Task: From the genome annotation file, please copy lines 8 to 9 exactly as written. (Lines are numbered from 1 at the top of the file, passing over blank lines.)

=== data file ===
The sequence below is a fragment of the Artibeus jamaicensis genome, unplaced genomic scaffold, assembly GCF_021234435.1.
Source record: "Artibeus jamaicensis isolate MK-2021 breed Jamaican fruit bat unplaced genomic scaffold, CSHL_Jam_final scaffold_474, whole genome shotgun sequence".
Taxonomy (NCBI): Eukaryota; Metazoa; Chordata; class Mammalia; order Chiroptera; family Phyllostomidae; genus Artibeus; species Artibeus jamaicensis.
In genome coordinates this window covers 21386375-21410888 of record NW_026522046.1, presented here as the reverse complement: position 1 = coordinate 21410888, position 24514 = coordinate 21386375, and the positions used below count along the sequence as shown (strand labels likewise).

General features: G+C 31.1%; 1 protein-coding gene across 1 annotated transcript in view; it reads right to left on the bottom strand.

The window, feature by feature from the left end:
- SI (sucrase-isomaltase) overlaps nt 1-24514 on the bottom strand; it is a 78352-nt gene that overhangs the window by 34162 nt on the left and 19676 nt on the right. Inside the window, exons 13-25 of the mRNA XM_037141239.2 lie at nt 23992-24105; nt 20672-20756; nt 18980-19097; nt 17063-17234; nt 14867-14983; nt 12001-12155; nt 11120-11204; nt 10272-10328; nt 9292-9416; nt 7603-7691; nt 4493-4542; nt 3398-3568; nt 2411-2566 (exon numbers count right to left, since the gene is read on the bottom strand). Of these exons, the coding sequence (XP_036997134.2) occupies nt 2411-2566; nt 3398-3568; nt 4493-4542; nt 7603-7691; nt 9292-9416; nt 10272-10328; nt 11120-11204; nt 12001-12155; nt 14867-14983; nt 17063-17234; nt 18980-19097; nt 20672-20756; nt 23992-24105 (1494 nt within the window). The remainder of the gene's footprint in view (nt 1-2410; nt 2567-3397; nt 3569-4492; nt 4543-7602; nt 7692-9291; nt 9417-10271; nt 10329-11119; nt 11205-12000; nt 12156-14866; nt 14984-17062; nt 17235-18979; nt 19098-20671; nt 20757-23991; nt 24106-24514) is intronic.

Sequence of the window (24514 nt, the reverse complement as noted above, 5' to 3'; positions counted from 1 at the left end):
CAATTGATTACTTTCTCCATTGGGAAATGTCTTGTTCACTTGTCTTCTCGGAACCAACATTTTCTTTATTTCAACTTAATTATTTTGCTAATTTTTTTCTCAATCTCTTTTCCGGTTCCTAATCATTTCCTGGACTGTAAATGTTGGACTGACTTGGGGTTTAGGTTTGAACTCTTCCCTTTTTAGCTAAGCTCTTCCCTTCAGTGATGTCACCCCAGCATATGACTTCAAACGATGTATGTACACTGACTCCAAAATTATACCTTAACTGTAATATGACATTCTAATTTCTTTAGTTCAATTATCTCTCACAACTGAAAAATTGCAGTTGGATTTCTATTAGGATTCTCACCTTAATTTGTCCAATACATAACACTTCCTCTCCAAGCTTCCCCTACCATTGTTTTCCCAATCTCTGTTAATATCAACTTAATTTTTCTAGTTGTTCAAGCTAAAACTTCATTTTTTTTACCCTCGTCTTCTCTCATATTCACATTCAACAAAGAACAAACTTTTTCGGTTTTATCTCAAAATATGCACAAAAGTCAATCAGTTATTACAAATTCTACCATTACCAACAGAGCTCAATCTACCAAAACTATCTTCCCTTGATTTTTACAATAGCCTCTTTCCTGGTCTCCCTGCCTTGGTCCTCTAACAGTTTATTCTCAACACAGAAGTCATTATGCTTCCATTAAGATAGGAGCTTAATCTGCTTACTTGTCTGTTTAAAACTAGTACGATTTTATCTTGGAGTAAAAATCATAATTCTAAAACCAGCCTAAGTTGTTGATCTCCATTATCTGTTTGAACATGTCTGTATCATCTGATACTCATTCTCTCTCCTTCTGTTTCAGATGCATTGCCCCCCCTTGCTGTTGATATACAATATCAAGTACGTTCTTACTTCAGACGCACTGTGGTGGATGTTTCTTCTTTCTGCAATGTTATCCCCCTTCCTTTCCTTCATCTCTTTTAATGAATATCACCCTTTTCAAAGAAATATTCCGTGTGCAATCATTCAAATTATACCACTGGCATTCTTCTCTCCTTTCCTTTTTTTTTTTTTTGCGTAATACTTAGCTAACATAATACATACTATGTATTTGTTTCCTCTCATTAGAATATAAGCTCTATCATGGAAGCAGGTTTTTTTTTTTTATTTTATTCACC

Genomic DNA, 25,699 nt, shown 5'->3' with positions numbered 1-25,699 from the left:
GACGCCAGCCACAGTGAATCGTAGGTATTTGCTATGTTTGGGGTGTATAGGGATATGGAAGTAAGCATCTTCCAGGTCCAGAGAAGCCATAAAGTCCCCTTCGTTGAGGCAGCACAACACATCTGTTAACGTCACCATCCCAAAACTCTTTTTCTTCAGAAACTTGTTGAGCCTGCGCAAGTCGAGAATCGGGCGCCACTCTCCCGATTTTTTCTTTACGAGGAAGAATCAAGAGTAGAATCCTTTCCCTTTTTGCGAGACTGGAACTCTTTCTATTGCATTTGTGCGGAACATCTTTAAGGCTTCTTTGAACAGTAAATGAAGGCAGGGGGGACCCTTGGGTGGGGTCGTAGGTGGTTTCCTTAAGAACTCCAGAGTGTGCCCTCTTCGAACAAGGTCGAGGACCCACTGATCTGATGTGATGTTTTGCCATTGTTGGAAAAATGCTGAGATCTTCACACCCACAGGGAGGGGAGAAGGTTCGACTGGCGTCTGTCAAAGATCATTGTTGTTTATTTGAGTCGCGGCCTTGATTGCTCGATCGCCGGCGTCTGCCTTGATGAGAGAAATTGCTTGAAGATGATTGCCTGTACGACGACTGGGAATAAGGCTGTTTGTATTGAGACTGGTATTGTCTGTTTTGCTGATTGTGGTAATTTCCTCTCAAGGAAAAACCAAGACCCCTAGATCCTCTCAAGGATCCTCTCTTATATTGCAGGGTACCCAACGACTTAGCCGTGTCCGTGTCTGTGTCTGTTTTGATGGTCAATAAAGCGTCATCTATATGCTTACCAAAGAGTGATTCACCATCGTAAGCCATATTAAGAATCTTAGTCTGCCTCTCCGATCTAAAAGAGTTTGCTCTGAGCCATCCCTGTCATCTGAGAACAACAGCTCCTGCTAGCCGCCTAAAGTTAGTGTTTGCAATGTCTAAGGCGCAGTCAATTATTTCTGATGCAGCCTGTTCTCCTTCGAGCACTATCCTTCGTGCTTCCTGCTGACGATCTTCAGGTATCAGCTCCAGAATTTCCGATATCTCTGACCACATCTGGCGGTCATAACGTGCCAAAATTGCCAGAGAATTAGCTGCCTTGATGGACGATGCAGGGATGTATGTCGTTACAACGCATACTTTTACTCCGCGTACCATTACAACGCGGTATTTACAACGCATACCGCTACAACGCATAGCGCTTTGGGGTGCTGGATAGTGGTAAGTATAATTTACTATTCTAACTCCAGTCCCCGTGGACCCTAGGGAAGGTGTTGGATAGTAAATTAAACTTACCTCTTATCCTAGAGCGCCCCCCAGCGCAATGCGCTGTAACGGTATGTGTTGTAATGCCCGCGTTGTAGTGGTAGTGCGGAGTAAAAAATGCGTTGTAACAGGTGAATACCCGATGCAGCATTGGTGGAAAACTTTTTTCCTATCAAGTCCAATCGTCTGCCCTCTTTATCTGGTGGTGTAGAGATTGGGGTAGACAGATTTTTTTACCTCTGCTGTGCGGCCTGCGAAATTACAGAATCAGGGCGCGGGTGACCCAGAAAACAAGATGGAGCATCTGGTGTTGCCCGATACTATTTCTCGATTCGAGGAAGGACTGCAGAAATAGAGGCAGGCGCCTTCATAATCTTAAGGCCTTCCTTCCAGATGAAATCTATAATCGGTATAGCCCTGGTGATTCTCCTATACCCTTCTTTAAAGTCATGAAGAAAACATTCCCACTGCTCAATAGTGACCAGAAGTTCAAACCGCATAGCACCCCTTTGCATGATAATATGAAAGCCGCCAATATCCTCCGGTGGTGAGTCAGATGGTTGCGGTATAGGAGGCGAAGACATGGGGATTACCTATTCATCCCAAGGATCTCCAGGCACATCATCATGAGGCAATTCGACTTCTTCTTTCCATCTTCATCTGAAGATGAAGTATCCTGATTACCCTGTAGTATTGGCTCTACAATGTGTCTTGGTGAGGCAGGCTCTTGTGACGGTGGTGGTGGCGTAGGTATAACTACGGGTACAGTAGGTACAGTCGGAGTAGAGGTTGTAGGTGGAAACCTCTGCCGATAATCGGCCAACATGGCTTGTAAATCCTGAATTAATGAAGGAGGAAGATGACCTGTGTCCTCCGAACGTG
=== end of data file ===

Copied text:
Sequence of the window (24514 nt, the reverse complement as noted above, 5' to 3'; positions counted from 1 at the left end):
CAATTGATTACTTTCTCCATTGGGAAATGTCTTGTTCACTTGTCTTCTCGGAACCAACATTTTCTTTATTTCAACTTAATTATTTTGCTAATTTTTTTCTCAATCTCTTTTCCGGTTCCTAATCATTTCCTGGACTGTAAATGTTGGACTGACTTGGGGTTTAGGTTTGAACTCTTCCCTTTTTAGCTAAGCTCTTCCCTTCAGTGATGTCACCCCAGCATATGACTTCAAACGATGTATGTACACTGACTCCAAAATTATACCTTAACTGTAATATGACATTCTAATTTCTTTAGTTCAATTATCTCTCACAACTGAAAAATTGCAGTTGGATTTCTATTAGGATTCTCACCTTAATTTGTCCAATACATAACACTTCCTCTCCAAGCTTCCCCTACCATTGTTTTCCCAATCTCTGTTAATATCAACTTAATTTTTCTAGTTGTTCAAGCTAAAACTTCATTTTTTTTACCCTCGTCTTCTCTCATATTCACATTCAACAAAGAACAAACTTTTTCGGTTTTATCTCAAAATATGCACAAAAGTCAATCAGTTATTACAAATTCTACCATTACCAACAGAGCTCAATCTACCAAAACTATCTTCCCTTGATTTTTACAATAGCCTCTTTCCTGGTCTCCCTGCCTTGGTCCTCTAACAGTTTATTCTCAACACAGAAGTCATTATGCTTCCATTAAGATAGGAGCTTAATCTGCTTACTTGTCTGTTTAAAACTAGTACGATTTTATCTTGGAGTAAAAATCATAATTCTAAAACCAGCCTAAGTTGTTGATCTCCATTATCTGTTTGAACATGTCTGTATCATCTGATACTCATTCTCTCTCCTTCTGTTTCAGATGCATTGCCCCCCCTTGCTGTTGATATACAATATCAAGTACGTTCTTACTTCAGACGCACTGTGGTGGATGTTTCTTCTTTCTGCAATGTTATCCCCCTTCCTTTCCTTCATCTCTTTTAATGAATATCACCCTTTTCAAAGAAATATTCCGTGTGCAATCATTCAAATTATACCACTGGCATTCTTCTCTCCTTTCCTTTTTTTTTTTTTTGCGTAATACTTAGCTAACATAATACATACTATGTATTTGTTTCCTCTCATTAGAATATAAGCTCTATCATGGAAGCAGGTTTTTTTTTTTTATTTTATTCACC